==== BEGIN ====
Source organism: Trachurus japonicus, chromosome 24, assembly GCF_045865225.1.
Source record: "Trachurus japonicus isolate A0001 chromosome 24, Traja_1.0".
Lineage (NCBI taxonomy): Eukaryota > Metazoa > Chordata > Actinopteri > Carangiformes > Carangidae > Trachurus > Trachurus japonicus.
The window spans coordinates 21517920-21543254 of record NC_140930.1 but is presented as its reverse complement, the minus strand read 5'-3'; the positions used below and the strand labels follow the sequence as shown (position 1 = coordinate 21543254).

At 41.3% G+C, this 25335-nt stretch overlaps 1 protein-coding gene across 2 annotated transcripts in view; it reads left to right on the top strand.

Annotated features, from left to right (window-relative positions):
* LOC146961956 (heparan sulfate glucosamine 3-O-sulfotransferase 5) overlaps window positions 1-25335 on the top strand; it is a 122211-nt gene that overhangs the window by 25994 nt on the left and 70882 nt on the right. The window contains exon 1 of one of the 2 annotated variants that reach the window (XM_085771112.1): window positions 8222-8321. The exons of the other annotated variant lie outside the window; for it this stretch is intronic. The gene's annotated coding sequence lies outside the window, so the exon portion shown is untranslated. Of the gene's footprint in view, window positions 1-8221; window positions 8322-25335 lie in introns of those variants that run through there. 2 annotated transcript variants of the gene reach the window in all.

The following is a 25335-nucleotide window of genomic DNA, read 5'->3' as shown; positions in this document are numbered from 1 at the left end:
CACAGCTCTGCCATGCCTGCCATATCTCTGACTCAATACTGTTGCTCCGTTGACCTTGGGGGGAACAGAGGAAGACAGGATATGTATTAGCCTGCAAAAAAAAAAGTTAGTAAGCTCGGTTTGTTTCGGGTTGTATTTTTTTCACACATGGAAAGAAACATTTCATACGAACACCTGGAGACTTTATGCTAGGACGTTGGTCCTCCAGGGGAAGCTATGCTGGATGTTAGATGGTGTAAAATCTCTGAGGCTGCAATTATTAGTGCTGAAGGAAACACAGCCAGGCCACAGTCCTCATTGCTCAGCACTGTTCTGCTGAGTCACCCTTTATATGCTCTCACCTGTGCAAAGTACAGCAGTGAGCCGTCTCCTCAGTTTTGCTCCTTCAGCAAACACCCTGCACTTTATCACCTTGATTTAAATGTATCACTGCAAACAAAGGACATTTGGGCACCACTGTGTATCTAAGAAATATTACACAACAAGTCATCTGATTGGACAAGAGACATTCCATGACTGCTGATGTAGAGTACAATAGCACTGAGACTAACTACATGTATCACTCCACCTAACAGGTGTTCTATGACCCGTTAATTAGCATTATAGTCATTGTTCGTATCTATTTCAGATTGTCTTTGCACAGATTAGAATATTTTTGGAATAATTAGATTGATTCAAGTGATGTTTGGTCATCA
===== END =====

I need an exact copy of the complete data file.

Source organism: Trachurus japonicus, chromosome 24, assembly GCF_045865225.1.
Source record: "Trachurus japonicus isolate A0001 chromosome 24, Traja_1.0".
Lineage (NCBI taxonomy): Eukaryota > Metazoa > Chordata > Actinopteri > Carangiformes > Carangidae > Trachurus > Trachurus japonicus.
The window spans coordinates 21517920-21543254 of record NC_140930.1 but is presented as its reverse complement, the minus strand read 5'-3'; the positions used below and the strand labels follow the sequence as shown (position 1 = coordinate 21543254).

At 41.3% G+C, this 25335-nt stretch overlaps 1 protein-coding gene across 2 annotated transcripts in view; it reads left to right on the top strand.

Annotated features, from left to right (window-relative positions):
* LOC146961956 (heparan sulfate glucosamine 3-O-sulfotransferase 5) overlaps window positions 1-25335 on the top strand; it is a 122211-nt gene that overhangs the window by 25994 nt on the left and 70882 nt on the right. The window contains exon 1 of one of the 2 annotated variants that reach the window (XM_085771112.1): window positions 8222-8321. The exons of the other annotated variant lie outside the window; for it this stretch is intronic. The gene's annotated coding sequence lies outside the window, so the exon portion shown is untranslated. Of the gene's footprint in view, window positions 1-8221; window positions 8322-25335 lie in introns of those variants that run through there. 2 annotated transcript variants of the gene reach the window in all.

The following is a 25335-nucleotide window of genomic DNA, read 5'->3' as shown; positions in this document are numbered from 1 at the left end:
CACAGCTCTGCCATGCCTGCCATATCTCTGACTCAATACTGTTGCTCCGTTGACCTTGGGGGGAACAGAGGAAGACAGGATATGTATTAGCCTGCAAAAAAAAAAGTTAGTAAGCTCGGTTTGTTTCGGGTTGTATTTTTTTCACACATGGAAAGAAACATTTCATACGAACACCTGGAGACTTTATGCTAGGACGTTGGTCCTCCAGGGGAAGCTATGCTGGATGTTAGATGGTGTAAAATCTCTGAGGCTGCAATTATTAGTGCTGAAGGAAACACAGCCAGGCCACAGTCCTCATTGCTCAGCACTGTTCTGCTGAGTCACCCTTTATATGCTCTCACCTGTGCAAAGTACAGCAGTGAGCCGTCTCCTCAGTTTTGCTCCTTCAGCAAACACCCTGCACTTTATCACCTTGATTTAAATGTATCACTGCAAACAAAGGACATTTGGGCACCACTGTGTATCTAAGAAATATTACACAACAAGTCATCTGATTGGACAAGAGACATTCCATGACTGCTGATGTAGAGTACAATAGCACTGAGACTAACTACATGTATCACTCCACCTAACAGGTGTTCTATGACCCGTTAATTAGCATTATAGTCATTGTTCGTATCTATTTCAGATTGTCTTTGCACAGATTAGAATATTTTTGGAATAATTAGATTGATTCAAGTGATGTTTGGTCATCA